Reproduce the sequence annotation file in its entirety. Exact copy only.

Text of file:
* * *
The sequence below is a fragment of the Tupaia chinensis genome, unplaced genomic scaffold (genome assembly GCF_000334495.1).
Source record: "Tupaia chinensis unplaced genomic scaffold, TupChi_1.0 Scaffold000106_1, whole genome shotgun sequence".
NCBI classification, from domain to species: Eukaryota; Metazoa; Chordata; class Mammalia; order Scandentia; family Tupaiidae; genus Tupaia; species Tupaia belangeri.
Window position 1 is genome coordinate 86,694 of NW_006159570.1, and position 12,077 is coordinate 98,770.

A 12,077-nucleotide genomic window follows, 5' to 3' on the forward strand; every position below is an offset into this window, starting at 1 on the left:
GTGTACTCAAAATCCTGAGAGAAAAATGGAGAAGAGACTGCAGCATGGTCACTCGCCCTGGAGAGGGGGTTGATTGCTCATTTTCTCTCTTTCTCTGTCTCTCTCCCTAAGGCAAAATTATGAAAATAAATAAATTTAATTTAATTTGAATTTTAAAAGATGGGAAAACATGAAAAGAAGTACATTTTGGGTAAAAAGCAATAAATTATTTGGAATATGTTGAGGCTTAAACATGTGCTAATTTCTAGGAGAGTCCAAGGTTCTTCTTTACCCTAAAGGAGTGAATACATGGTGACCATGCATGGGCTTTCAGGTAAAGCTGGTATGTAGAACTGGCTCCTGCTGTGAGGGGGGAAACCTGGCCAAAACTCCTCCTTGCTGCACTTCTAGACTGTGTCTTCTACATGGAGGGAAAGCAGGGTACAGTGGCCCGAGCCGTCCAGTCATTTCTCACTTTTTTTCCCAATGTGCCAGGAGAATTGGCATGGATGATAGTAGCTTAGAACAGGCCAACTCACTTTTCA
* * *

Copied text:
The sequence below is a fragment of the Tupaia chinensis genome, unplaced genomic scaffold (genome assembly GCF_000334495.1).
Source record: "Tupaia chinensis unplaced genomic scaffold, TupChi_1.0 Scaffold000106_1, whole genome shotgun sequence".
NCBI classification, from domain to species: Eukaryota; Metazoa; Chordata; class Mammalia; order Scandentia; family Tupaiidae; genus Tupaia; species Tupaia belangeri.
Window position 1 is genome coordinate 86,694 of NW_006159570.1, and position 12,077 is coordinate 98,770.

A 12,077-nucleotide genomic window follows, 5' to 3' on the forward strand; every position below is an offset into this window, starting at 1 on the left:
GTGTACTCAAAATCCTGAGAGAAAAATGGAGAAGAGACTGCAGCATGGTCACTCGCCCTGGAGAGGGGGTTGATTGCTCATTTTCTCTCTTTCTCTGTCTCTCTCCCTAAGGCAAAATTATGAAAATAAATAAATTTAATTTAATTTGAATTTTAAAAGATGGGAAAACATGAAAAGAAGTACATTTTGGGTAAAAAGCAATAAATTATTTGGAATATGTTGAGGCTTAAACATGTGCTAATTTCTAGGAGAGTCCAAGGTTCTTCTTTACCCTAAAGGAGTGAATACATGGTGACCATGCATGGGCTTTCAGGTAAAGCTGGTATGTAGAACTGGCTCCTGCTGTGAGGGGGGAAACCTGGCCAAAACTCCTCCTTGCTGCACTTCTAGACTGTGTCTTCTACATGGAGGGAAAGCAGGGTACAGTGGCCCGAGCCGTCCAGTCATTTCTCACTTTTTTTCCCAATGTGCCAGGAGAATTGGCATGGATGATAGTAGCTTAGAACAGGCCAACTCACTTTTCA